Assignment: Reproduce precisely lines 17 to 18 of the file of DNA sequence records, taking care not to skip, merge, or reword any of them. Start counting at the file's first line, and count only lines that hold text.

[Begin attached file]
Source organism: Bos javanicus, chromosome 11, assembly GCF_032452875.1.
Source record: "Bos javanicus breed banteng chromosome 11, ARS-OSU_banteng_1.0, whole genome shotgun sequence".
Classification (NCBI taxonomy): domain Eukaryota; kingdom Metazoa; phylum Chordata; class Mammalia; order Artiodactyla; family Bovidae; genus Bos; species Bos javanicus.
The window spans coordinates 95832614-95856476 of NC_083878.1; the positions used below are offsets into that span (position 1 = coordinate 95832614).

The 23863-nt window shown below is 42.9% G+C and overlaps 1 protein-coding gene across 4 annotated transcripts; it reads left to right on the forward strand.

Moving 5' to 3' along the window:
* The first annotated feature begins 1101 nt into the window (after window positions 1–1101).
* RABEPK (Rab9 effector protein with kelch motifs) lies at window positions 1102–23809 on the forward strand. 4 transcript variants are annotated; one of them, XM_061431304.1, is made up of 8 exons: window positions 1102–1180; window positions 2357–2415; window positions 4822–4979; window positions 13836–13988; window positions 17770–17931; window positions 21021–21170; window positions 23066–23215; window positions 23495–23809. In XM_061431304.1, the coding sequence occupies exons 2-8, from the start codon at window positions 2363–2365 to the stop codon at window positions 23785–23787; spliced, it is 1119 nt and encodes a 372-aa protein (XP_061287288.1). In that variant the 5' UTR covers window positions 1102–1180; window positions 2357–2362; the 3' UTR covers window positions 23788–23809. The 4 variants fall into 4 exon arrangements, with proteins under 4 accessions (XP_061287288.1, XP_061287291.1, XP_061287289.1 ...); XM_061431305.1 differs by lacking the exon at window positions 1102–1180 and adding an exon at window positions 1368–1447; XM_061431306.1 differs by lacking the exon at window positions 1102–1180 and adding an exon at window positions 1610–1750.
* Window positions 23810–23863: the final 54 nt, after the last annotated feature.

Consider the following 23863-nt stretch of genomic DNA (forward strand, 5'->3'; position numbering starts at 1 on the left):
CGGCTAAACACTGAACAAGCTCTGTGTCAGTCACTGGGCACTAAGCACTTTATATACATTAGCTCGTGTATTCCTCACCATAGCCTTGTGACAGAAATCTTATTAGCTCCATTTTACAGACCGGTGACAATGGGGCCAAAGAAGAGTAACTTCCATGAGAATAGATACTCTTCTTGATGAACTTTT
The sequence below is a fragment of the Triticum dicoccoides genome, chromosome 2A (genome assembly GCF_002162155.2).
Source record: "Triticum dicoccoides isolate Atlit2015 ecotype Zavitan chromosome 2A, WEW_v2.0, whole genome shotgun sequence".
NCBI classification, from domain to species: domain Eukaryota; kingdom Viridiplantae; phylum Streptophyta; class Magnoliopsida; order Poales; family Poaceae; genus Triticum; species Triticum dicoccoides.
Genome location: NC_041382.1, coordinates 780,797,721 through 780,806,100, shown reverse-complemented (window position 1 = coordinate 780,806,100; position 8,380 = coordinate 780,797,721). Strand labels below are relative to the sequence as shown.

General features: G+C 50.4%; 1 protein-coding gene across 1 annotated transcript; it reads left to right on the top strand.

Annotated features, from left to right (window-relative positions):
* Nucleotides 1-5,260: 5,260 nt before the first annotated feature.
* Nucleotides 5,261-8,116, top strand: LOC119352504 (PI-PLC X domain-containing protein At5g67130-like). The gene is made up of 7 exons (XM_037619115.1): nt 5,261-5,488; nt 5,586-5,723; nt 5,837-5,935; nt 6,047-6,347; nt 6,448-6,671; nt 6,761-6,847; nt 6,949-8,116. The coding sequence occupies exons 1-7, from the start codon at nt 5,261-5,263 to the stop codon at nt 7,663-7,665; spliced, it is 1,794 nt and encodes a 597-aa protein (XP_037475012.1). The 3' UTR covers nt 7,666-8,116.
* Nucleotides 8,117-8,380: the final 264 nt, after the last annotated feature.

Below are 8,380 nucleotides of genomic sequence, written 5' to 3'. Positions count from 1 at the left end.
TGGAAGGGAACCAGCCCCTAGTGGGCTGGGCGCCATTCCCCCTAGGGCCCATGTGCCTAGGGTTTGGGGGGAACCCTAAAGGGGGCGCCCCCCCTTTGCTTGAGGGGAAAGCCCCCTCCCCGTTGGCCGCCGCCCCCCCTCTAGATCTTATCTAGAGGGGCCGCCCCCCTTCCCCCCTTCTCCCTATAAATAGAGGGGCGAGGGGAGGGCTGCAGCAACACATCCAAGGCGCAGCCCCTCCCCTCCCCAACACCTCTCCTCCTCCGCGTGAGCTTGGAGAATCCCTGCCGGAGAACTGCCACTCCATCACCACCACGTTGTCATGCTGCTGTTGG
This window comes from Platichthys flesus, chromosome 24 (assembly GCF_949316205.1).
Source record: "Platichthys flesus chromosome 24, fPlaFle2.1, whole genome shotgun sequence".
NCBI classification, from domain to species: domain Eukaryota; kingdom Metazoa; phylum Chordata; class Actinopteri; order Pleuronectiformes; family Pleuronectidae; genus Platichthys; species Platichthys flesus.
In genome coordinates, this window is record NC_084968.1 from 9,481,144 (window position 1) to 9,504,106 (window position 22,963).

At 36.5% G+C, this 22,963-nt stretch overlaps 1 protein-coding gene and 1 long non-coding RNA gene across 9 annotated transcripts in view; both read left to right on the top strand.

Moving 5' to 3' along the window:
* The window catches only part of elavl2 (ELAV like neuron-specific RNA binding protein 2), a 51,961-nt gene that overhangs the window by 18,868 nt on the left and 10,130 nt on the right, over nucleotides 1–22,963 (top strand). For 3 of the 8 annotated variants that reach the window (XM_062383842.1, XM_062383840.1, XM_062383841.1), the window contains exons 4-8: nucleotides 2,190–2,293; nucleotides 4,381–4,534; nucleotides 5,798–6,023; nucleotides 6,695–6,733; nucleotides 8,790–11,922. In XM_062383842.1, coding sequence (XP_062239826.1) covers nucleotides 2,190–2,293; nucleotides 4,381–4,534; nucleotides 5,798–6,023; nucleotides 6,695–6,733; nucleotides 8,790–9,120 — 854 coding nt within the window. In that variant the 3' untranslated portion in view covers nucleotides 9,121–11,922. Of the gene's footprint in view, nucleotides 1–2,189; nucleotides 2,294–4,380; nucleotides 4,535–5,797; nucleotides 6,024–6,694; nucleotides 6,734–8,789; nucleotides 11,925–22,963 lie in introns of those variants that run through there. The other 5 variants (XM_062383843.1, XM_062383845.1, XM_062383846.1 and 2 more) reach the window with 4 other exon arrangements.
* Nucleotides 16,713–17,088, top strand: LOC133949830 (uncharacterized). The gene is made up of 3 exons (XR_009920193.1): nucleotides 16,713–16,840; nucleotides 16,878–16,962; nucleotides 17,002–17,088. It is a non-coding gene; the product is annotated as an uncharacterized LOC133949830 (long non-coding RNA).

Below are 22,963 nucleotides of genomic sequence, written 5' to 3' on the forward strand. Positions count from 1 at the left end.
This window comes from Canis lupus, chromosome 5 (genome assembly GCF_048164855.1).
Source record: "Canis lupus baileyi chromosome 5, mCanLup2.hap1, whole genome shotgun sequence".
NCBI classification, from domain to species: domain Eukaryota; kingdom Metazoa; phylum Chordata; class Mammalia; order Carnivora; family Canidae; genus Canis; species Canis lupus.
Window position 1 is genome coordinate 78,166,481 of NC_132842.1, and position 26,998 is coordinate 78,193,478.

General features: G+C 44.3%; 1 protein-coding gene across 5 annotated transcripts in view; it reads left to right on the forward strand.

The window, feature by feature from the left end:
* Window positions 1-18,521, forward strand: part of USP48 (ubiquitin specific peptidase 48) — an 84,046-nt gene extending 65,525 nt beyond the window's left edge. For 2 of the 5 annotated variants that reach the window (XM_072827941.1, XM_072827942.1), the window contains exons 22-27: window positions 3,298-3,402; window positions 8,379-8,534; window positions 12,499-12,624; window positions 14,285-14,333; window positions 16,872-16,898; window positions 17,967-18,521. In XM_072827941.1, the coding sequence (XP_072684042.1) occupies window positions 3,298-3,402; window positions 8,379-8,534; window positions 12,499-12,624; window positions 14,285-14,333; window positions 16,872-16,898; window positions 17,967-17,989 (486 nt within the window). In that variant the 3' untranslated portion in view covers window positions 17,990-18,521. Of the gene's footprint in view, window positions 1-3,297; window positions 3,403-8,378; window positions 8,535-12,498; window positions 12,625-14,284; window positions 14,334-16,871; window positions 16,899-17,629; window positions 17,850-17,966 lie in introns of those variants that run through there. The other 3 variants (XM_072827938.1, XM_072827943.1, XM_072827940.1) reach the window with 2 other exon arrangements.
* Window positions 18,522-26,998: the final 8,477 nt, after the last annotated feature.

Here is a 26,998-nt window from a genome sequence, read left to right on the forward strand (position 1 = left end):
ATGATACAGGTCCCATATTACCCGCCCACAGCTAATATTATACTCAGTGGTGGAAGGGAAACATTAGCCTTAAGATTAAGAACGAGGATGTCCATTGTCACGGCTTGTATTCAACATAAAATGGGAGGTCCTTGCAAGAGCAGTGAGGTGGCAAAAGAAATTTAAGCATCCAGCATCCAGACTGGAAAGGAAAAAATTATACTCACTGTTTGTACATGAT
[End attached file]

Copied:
Annotated features, from left to right (window-relative positions):
* Nucleotides 1-5,260: 5,260 nt before the first annotated feature.